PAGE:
Blind-Dating in PT Education – Where Is the Trust?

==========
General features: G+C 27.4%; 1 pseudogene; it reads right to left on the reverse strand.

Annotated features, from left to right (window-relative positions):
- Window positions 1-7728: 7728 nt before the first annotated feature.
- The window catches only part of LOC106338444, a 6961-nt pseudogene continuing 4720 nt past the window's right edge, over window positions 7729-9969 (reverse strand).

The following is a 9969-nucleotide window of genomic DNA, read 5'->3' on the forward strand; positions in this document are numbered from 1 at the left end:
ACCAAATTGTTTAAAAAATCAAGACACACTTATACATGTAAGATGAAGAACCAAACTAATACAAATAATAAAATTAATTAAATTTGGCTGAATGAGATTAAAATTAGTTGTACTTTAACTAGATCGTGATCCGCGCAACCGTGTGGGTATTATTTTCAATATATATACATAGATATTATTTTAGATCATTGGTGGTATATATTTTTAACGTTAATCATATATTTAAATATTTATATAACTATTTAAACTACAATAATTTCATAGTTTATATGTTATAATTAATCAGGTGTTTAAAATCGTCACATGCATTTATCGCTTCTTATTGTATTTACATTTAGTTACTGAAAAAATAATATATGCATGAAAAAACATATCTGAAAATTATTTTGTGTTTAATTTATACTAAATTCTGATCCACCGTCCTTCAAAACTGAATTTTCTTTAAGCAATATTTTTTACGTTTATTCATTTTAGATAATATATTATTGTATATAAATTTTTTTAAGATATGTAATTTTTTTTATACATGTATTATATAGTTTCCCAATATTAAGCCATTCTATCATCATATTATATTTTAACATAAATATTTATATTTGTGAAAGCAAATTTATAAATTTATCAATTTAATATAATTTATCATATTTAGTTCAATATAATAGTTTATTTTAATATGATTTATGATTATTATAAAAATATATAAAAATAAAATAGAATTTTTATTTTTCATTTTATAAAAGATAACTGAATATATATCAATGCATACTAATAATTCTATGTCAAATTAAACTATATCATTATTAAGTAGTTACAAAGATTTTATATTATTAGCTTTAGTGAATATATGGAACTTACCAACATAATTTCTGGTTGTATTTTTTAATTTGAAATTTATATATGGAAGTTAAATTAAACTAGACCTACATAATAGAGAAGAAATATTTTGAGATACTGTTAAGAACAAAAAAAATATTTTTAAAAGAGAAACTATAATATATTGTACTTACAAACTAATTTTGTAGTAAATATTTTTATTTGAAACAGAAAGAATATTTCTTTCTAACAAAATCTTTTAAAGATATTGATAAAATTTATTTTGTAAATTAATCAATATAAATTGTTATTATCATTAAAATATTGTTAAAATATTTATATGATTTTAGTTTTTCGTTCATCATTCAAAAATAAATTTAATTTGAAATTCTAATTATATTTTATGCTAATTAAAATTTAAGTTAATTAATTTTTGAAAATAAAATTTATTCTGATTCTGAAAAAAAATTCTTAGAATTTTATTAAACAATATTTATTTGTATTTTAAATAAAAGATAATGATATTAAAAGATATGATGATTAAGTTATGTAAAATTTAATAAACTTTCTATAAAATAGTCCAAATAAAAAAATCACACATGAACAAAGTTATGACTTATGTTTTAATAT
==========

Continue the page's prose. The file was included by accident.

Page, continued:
Purpose: The purpose of this session will be to explore background and importance of entrustable professional activities (EPAs), explore the possible methods for incorporating them into a physical therapy education program and combining these with a traditional competency based education (CBE) curriculum. Methods and/or Description of Project: In 1990, George Miller described a pyramid structure to assess the competence of medical students.3 This structure has had a large impact on the training and assessment of medical students and includes the levels of ‘Knows (Knowledge),’ ‘Knows How (Competence),’ ‘Shows How (Performance),’ and ‘Does (Action).’ Recently, Cruess et al recommended an adaptation that includes a level of ‘Is (Identity)’ to where a student is able to “think, act and feel” like a physical therapist.4 The “Identity” phase reflects integration of EPA in the individual’s repertoire supporting their transition from student to a professional practitioner. This is largely the goal of any entry-level program; however, programs may place more emphasis on the knowledge, competence, performance and action steps during the didactic portion and may leave formation of Identity to the clinical faculty during clinical experience. In this situation, the program is not intentionally addressing Identity formation. Rather, it’s assumed or hoped that the clinical “blind date” will be a great match and Identity will be instilled in the student. Programs need to implement an intentional strategy for Identity formation by incorporating and emphasizing EPAs from the beginning of the curriculum. The increased emphasis on integrated clinical experiences (ICE), service learning, leadership and global health initiatives further supports development and implementation a culture of educational experiences that incorporate EPAs to foster professional Identity formation. Results/Outcomes: The faculty reviewed feedback from various stakeholders including clinical faculty/sites, students, and alumni regarding students’ capacity to demonstrate appropriate knowledge, skills and abilities as well as assume the professional role of a physical therapist. The faculty have created a portfolio system whereby students, academic faculty and clinical faculty (ICE and full-time) can provide input to the student regarding their development into the professional role. This feedback has been used to enrich professional advising meetings with students during the curriculum that goes beyond the traditional CBE assessments. Incorporating feedback specifically on EPAs has provided the students and faculty with a greater amount of trust that the student will be able to successfully transition from a student to professional role when they arrive at the clinical experience. Conclusions/Relevance to the conference theme: The strategic use of EPAs combined with CBE in the didactic portion of the physical therapy curriculum offers a rich environment to foster the development of students to be more prepared to assume the full role as a physical therapist. This will chart a new path forward to combining the use of both EPAs and CBE within the entry-level educational program.